In over 600 data breaches, 40 million individuals were affected across the globe due to the MOVEit Transfer vulnerability. Between June 2023 and the present day, healthcare information, educational records, financial records, personal information, Social Security numbers, and insurance details have been either stolen or wiped out by threat actors who abused the MOVEit Transfer vulnerability.
What is MOVEit Transfer?
MOVEit Transfer is an on-premises managed file transfer solution that was developed for the secure transfer of large volumes of files between entities. The solution relies on advanced encryption mechanisms to transmit data securely. It also minimizes the risks associated with native FTP and SFTP protocols and uses HTTP/S over REST API to transfer files securely.
What is the MOVEit Transfer vulnerability (CVE-2023-34362)?
MOVEit Transfer had a zero-day vulnerability, which, of course, no one noticed until a huge breach took place in June 2023. This vulnerability recently affected a tech giant on August 15, 2023, exposing the healthcare information of the Colorado Department of Health Care Policy and Financing (HCPF). The company handled and transferred a part of its data via MOVEit Transfer, and the abuse of the vulnerability led to HCPF’s data leak. The company identified the vulnerability immediately.
The vulnerability allowed unauthenticated remote users to perform SQL injection attacks targeting the MOVEit servers. They were able to write queries to the relational databases to view, modify, and delete sensitive records. The vulnerability was present in all earlier versions of MOVEit Transfer, including 2021.0.6 (13.0.6), 2021.1.4 (13.1.4), 2022.0.4 (14.0.4), 2022.1.5 (14.1.5), and 2023.0.1 (15.0.1) as well.
MOVEit Transfer’s SQL injection vulnerability
Reportedly, malicious code was injected as part of the LoginName parameter in an active session between a sender and a recipient, and the Transaction parameter was set to passchangerequest with the cookie of the session manually set to InitialValue.
Setting the cookie to InitialValue will trick the browser into using a cookie that was generated already for MOVEit Transfer in the user’s machine. Cookies contain sensitive information such as session IDs and user logon names. Once the cookie is invoked, attackers tamper with the session IDs to create new sessions and pass the payloads as one of the session parameters.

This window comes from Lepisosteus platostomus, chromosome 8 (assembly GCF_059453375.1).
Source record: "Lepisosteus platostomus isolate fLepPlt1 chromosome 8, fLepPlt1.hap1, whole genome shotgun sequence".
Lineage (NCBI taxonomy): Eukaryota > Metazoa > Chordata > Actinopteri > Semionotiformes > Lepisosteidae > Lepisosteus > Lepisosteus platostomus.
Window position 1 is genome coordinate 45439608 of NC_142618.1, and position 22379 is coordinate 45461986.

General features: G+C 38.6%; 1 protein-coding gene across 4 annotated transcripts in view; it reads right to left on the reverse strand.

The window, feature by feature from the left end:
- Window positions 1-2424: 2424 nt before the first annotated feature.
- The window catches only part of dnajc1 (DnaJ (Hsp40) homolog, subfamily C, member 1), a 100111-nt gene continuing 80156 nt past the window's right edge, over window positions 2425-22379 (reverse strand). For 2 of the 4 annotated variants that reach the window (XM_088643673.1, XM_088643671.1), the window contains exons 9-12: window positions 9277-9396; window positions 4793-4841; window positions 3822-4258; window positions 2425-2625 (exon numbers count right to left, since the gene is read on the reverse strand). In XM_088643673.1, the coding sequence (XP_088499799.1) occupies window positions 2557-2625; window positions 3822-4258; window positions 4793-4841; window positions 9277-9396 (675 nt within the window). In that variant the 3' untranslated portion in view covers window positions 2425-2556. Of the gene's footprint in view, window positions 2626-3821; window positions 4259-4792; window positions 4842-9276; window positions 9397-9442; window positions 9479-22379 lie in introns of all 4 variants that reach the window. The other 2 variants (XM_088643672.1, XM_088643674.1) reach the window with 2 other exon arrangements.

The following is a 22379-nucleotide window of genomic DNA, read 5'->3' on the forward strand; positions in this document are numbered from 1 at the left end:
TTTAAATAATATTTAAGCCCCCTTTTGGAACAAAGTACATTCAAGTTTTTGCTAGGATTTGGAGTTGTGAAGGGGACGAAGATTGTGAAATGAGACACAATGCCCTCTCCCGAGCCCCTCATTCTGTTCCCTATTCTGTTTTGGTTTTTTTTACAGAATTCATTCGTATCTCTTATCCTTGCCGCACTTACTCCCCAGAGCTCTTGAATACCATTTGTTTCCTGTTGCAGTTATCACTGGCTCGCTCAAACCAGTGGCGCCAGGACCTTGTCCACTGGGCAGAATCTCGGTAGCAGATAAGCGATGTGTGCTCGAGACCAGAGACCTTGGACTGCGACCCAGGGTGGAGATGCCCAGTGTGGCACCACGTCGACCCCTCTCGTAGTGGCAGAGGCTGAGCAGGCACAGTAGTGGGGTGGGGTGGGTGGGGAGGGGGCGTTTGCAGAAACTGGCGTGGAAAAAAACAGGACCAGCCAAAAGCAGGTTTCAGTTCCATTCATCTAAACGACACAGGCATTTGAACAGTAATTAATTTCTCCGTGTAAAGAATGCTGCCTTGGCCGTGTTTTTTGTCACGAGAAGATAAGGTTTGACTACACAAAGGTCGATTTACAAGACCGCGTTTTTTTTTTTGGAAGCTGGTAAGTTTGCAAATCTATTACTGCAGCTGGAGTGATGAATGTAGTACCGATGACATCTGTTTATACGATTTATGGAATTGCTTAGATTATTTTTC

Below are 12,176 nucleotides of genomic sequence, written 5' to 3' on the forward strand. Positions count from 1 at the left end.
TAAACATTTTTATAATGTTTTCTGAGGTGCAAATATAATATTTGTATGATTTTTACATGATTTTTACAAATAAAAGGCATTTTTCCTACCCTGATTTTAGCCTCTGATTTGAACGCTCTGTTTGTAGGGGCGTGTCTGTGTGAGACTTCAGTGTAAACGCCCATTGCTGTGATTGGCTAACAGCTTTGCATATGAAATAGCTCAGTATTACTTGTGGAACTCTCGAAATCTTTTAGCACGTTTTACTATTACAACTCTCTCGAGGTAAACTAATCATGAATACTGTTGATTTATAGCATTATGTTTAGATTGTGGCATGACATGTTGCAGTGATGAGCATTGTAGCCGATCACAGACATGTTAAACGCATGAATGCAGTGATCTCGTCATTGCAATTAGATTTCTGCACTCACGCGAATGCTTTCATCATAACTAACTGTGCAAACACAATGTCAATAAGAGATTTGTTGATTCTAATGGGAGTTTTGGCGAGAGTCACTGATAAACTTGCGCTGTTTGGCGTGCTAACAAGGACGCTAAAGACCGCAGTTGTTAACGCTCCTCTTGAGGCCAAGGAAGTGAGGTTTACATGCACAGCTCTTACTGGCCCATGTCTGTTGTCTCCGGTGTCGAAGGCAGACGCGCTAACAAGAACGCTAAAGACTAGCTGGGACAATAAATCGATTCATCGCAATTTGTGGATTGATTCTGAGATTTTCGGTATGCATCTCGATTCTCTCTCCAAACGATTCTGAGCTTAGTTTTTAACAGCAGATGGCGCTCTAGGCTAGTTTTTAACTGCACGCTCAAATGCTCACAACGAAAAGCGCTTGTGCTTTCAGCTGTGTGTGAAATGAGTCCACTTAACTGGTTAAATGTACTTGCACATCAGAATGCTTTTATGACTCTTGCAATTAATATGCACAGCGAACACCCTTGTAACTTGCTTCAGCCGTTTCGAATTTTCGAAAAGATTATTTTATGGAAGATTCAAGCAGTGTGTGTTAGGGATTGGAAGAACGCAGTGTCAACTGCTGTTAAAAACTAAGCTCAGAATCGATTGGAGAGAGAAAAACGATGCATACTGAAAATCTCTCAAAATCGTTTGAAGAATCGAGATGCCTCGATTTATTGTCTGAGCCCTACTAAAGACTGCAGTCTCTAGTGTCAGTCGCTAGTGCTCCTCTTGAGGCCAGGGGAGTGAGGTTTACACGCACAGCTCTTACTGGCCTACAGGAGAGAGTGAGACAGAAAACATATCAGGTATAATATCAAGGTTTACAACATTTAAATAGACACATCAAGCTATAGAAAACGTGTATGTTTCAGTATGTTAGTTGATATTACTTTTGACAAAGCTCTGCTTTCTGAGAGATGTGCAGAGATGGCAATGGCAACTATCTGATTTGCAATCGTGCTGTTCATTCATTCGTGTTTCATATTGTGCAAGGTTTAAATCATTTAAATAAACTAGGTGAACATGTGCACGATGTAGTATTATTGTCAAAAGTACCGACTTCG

This attempt ensured that attackers could execute any kind of payload by modifying a few SQL queries in MOVEit Transfer.
Setting up backdoor access
The attackers were also able to use web shells to set up backdoor access to the affected systems and execute arbitrary commands to steal data stealthily. The backdoor was accessed using legitimate HTTP request headers. The attackers had to authenticate themselves with a password to access the backdoor. They made it difficult for organizations to detect backdoor access points by returning a 404 page not found error if the password entered was incorrect, thus pretending to have never existed.
What are the indicators of compromise (IoCs) for the MOVEit Transfer vulnerability?
MOVEit Transfer has released a list of patches that organizations need to apply to stay safe. MOVEit has also put together the list of IoCs to stay away from: HTTP request headers, files and their locations, IP addresses of the threat actors who’ve abused the vulnerability, and the exploited hash algorithms.
You can find the official list of IoCs released by MOVEit Transfer here.
The IoCs include:
Any unauthorized user accounts created and used suddenly.
New files created in the TEMP and ROOT directories of the MOVEit servers that enabled attackers to accumulate data before exfiltrating it.
Sudden downloads or modification of sensitive data.
Detecting SQL injection attempts and other IoCs
A SIEM solution can closely track activities taking place on your SQL Server and other databases. SQL injection attempts, privilege abuse during database access, and other attack vectors that take place in various parts of your network, including command line executions for MOVEit, can be correlated to identify attack kill chains.
1. Create a process for reading parent command line executions.
2. Correlate process executions, command line executions, and other events that lead to MOVEit Transfer vulnerability abuse.
You can get notified of such attacks in real time and remediate them using SIEM workflows.
Try out ManageEngine Log360, a SIEM solution that can perform complete security monitoring for your infrastructure to help thwart attacks, for free today.